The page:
The journey of the Lady Juliana certainly was a lengthy one; sailing via Tenerife, Cape Verde, Rio Janeiro (where it stayed for seven weeks) and the Cape of Good Hope (where it stayed for four weeks). At every port, the women convicts were allowed plenty of liberty, some women freely "serviced and entertained" the seamen in the ports.
When they were first on-board the ship, the women had to sleep on the orlop deck, close to the section that held sewage — not entirely pleasant but a darn sight better than the horrors of Newgate.
The ship's all-male crew were encouraged to take "wives" for the duration of the journey, which worked out rather splendidly for all parties.
Not only were the women allowed many exclusive privileges, they were also given the opportunity to greatly improve their position — not only on the ship but for their future, as many of these ship love affairs were long lasting.
It didn't really matter if the couples came together due to lust, love or basic necessity, it made life on-board a lot easier and certainly a lot less lonely.
While most of the women on the Lady Juliana were aged in their 20s and 30s, around 51 were teenagers. According to historian Pamela Horn, 14-year-old Jane Forbes was the youngest to give birth before the ship reached Port Jackson.
In 18th Century England, the age of consent was just 10 years old, so many of the men had themselves teenage wives for the duration of the voyage.
THE LOVE BOAT
The most prolific of the on-board romances was experienced by John Nicol, a steward on the Lady Juliana, who kept a detailed journal of the voyage. He wrote about the "wives" the men chose for themselves. While the women were mostly seen as "scum" in England, nothing stood in the way of true love.
Nicol writes: When we were fairly out at sea, every man on board took a wife from among the convicts, they nothing loath. The girl with whom I lived, for I was as bad in this point as the others, was named Sarah Whitlam. She was a native of Lincoln, a girl of modest reserved turn, as kind and true a creature as ever lived. I courted her for a week and upwards, and would have married her upon the spot, had there been a clergy man on board. She had been banished for a mantle she had borrowed from an acquaintance.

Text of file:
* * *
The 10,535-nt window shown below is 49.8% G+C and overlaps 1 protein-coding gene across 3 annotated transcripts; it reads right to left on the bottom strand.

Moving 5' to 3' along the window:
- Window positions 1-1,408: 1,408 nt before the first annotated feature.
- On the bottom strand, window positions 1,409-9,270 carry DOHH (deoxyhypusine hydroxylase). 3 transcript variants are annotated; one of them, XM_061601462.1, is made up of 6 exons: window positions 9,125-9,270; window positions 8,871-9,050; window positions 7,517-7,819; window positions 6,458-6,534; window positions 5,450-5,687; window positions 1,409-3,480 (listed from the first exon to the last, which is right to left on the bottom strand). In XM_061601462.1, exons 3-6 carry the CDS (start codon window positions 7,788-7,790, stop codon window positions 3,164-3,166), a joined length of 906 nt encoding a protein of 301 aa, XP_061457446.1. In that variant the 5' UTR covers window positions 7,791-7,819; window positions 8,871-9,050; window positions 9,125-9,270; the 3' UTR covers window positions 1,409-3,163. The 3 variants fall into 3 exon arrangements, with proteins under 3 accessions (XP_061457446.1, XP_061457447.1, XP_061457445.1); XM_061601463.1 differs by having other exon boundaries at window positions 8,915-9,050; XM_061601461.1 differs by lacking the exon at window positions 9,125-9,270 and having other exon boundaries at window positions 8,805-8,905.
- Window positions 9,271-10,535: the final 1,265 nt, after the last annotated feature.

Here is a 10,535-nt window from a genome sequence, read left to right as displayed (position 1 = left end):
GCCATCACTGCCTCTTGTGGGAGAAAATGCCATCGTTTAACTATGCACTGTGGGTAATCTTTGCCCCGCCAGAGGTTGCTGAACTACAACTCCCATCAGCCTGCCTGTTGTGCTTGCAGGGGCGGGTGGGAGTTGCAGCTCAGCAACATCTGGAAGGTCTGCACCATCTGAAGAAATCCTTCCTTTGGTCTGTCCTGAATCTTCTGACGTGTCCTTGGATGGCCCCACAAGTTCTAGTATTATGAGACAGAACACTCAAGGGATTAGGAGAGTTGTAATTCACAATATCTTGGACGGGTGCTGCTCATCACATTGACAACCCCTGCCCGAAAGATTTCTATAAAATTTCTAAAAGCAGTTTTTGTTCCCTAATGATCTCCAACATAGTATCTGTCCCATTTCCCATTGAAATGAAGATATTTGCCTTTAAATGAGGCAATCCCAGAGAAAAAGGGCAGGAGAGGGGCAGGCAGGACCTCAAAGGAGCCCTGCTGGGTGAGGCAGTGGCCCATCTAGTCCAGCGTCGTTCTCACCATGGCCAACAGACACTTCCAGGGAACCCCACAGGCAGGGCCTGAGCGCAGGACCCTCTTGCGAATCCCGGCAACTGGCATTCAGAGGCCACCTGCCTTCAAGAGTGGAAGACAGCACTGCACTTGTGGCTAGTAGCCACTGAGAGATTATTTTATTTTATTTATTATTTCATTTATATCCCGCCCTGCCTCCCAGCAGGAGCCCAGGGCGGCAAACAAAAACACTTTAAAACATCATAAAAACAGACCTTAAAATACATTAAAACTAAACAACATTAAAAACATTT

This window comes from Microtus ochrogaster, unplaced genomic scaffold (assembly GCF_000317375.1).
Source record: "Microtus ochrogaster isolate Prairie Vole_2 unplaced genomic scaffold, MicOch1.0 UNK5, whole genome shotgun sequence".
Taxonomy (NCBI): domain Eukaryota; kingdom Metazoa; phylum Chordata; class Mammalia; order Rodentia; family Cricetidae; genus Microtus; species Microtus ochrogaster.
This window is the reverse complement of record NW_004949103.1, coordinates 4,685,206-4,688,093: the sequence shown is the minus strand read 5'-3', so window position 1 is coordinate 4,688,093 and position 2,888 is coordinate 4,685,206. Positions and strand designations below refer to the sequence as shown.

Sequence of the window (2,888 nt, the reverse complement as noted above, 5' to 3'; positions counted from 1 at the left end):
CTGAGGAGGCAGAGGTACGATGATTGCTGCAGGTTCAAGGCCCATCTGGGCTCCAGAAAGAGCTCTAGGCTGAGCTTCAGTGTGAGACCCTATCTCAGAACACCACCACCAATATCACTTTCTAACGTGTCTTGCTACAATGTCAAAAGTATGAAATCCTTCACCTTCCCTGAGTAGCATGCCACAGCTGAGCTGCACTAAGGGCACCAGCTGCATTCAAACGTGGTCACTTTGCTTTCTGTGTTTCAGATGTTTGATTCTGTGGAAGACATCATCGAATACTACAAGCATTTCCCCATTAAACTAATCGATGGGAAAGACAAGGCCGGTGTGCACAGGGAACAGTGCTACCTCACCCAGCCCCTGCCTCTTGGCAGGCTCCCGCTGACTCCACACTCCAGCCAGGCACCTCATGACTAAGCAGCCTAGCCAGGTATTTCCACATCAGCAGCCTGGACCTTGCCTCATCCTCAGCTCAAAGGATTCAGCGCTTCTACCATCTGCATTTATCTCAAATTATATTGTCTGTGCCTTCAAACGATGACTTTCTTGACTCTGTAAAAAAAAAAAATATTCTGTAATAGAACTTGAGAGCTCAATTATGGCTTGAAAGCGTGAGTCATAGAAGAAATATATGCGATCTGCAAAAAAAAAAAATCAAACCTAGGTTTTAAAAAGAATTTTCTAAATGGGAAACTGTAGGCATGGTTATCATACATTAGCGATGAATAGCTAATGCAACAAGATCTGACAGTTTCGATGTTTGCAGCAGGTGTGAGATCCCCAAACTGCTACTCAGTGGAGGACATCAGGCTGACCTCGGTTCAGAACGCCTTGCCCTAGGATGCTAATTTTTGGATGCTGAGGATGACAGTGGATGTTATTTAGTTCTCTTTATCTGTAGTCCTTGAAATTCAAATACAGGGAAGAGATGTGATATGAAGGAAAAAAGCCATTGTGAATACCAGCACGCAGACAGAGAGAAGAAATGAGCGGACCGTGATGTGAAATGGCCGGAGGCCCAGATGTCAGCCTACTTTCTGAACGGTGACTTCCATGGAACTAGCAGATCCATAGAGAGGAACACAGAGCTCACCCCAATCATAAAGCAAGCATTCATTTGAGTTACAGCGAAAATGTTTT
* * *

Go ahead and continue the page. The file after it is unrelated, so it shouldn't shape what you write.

Her friend prosecuted her for stealing it, and she was transported for seven years. I had fixed my fancy upon her from the moment I knocked the rivet out of her irons upon my anvil, and as firmly resolved to bring her back to England, when her time was out, my lawful wife, as ever I did intend anything in my life. She bore me a son in our voyage out. What is become of her, whether she is dead or alive, I know not. That I do not, is no fault of mine, as my narrative will show.
Aged 18 years old, Sarah Whitlam was convicted of stealing a haul of clothes "with force and arms", a charge she strenuously denied. The Scottish sailor, John Nicol, claimed that he fell in love with her at first sight, when he was instructed to remove her chains.
Prior to boarding the Lady Juliana, Whitlam had been forced to travel for 36 hours strapped to the outside seat of a coach, which would have been horrendous in an English winter.
"I first fixed my fancy on her the moment I knocked the rivet from her irons upon my anvil," John Nicol wrote. A few days into the voyage, Whitlam was settled in Nicol's bunk.